Novak Djokovic’s quiet return to Australia this week could not be starker in contrast to the absurdity surrounding his arrival in Melbourne and subsequent deportation last January.
There has been no social media post nor any official words from the nine-time Australian Open champion as yet, though he did practise on Wednesday at Memorial Drive in Adelaide.
An advisory from Tennis Australia suggests the 21-time major winner will speak by the end of this week ahead of his appearance in the Adelaide International beginning on 1 January.
The off-Broadway arrival differs significantly to the triumphant tone of a social media post 12 months ago announcing he would be allowed to play in the 2022 Australian Open.
The post, accompanied by a photograph of Djokovic standing beside a private jet, followed months of conjecture as to whether he would receive permission to play given the strict entry laws in place in Australia during the pandemic.
It famously backfired on the king of Melbourne Park as the fraught political landscape at the time collided with the then world No 1’s refusal to be vaccinated against Covid-19.
The extraordinary scenes that unfolded over the following 10 days provide the most infamous chapter in a storied career. Djokovic was detained in an immigration hotel as protests unfolded on city streets, then freed for a midnight training session at Melbourne Park pending a federal court hearing that ultimately upheld the Australian government’s decision to cancel his visa on public health grounds tied to his vaccination stance.
On the eve of the Australian Open, the defending champion was deported and issued with a three-year visa ban amid questions surrounding his integrity and where he would be allowed to play next.
The 35-year-old is still unable to compete in the US because of his vaccination status. But a change in the Australian government, which considered his case and rescinded the visa ban in November, and the relaxation of entry laws has facilitated his low-fanfare return.
The heat is long gone from debates surrounding strict quarantine measures but an intriguing aspect of this Australian summer is how Djokovic will be treated by tennis fans when he takes to the court.
As is the case on the stadium courts around the globe, the world No 5 has received a mixed reception in Australia during his remarkable reign on the nation’s hard courts.
There is great respect for his remarkable deeds on the court. Djokovic has won his last 29 matches in Australia, which includes three major titles and also an ATP Cup for Serbia.
Another historic moment is in the offing in January with Djokovic seeking a 10th Australian Open title. If successful, he will level Rafael Nadal as a 22-time major winner.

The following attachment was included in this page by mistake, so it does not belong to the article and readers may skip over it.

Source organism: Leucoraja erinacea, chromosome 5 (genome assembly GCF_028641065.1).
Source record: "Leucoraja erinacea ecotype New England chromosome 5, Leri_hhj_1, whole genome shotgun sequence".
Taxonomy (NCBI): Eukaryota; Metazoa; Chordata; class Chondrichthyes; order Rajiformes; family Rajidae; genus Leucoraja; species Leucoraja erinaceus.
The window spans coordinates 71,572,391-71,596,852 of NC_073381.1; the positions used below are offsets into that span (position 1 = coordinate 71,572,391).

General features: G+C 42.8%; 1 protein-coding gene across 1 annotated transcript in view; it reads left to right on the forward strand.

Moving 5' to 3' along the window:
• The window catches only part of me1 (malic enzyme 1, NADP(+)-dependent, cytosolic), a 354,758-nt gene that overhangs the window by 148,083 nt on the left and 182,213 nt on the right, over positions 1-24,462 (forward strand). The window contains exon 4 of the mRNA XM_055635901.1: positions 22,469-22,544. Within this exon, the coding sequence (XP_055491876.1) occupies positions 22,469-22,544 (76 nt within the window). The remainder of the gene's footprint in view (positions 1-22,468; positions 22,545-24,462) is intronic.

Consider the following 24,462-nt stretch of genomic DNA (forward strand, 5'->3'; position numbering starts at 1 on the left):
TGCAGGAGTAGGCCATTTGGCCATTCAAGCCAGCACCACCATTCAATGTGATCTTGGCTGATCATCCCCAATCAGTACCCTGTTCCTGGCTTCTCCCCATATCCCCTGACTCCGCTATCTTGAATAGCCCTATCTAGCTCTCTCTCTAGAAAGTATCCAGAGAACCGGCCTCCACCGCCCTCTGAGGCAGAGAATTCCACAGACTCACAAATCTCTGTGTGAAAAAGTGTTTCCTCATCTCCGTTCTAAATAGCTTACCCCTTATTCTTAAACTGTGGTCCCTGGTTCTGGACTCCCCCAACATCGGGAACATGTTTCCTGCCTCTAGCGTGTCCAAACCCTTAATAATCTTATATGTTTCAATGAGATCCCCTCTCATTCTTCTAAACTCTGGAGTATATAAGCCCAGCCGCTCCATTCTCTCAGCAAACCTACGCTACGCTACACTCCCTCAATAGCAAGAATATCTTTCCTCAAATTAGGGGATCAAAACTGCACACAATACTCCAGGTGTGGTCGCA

The 1987 Wimbledon champion Pat Cash, who was raised in Melbourne, described the right-hander’s achievements in Australia as “absolutely phenomenal”.
Cash told the Guardian: “I’m not sure whether it is because he is always fresh, or if even he could put a finger as to the reason why, but he has managed to play the best tennis I have ever seen in my life at Melbourne Park.
“When considering the things a tennis fan needs to see in life, Rafa playing on Philippe Chatrier is one, Roger [Federer] playing on Centre Court at Wimbledon is another and you have to say that watching Novak playing at Melbourne Park at his best is right up there … because he just plays absolutely phenomenal tennis there.”
But the debacle of 2022 combined with his criticism of quarantine measures a year earlier, admittedly made on behalf of his fellow peers as president of the Professional Tennis Players Association, could not have been more poorly received by a significant portion of the Australian public.
His intervention in the public debate in 2021 was made from a luxury Adelaide hotel, where he was able to practise and train, and came at a time when Australians stuck overseas were still unable to return home.
If that proved a double-fault from a public relations perspective, the immigration saga was akin to a default.
A major newspaper poll published as the federal court heard his appeal in January found that more than 70% of respondents wanted Djokovic to be deported. It was not an outlier.
Djokovic might deliver another clean sweep on the court this summer, but that will not clear a reputation that is tarnished in the eyes of at least some Australians. However, he does have support from administrators and his peers at the very least.
Nadal, who benefited from Djokovic’s absence when claiming a famous Australian Open triumph, believes the presence of his rival is a bonus for the sport.
“Novak is here. [That is] good for tennis; good for, probably, the fans. Let’s see, no? [Having the] best players on court [is a] win,” he said on Wednesday.
Craig Tiley, the Tennis Australia chief executive who was heavily criticised for his role in the January farce, is hopeful the legend receives respect. “I have a great deal of confidence in the Australian public,” Tiley said. “We’re a very well-educated sporting public, particularly those who come to tennis.”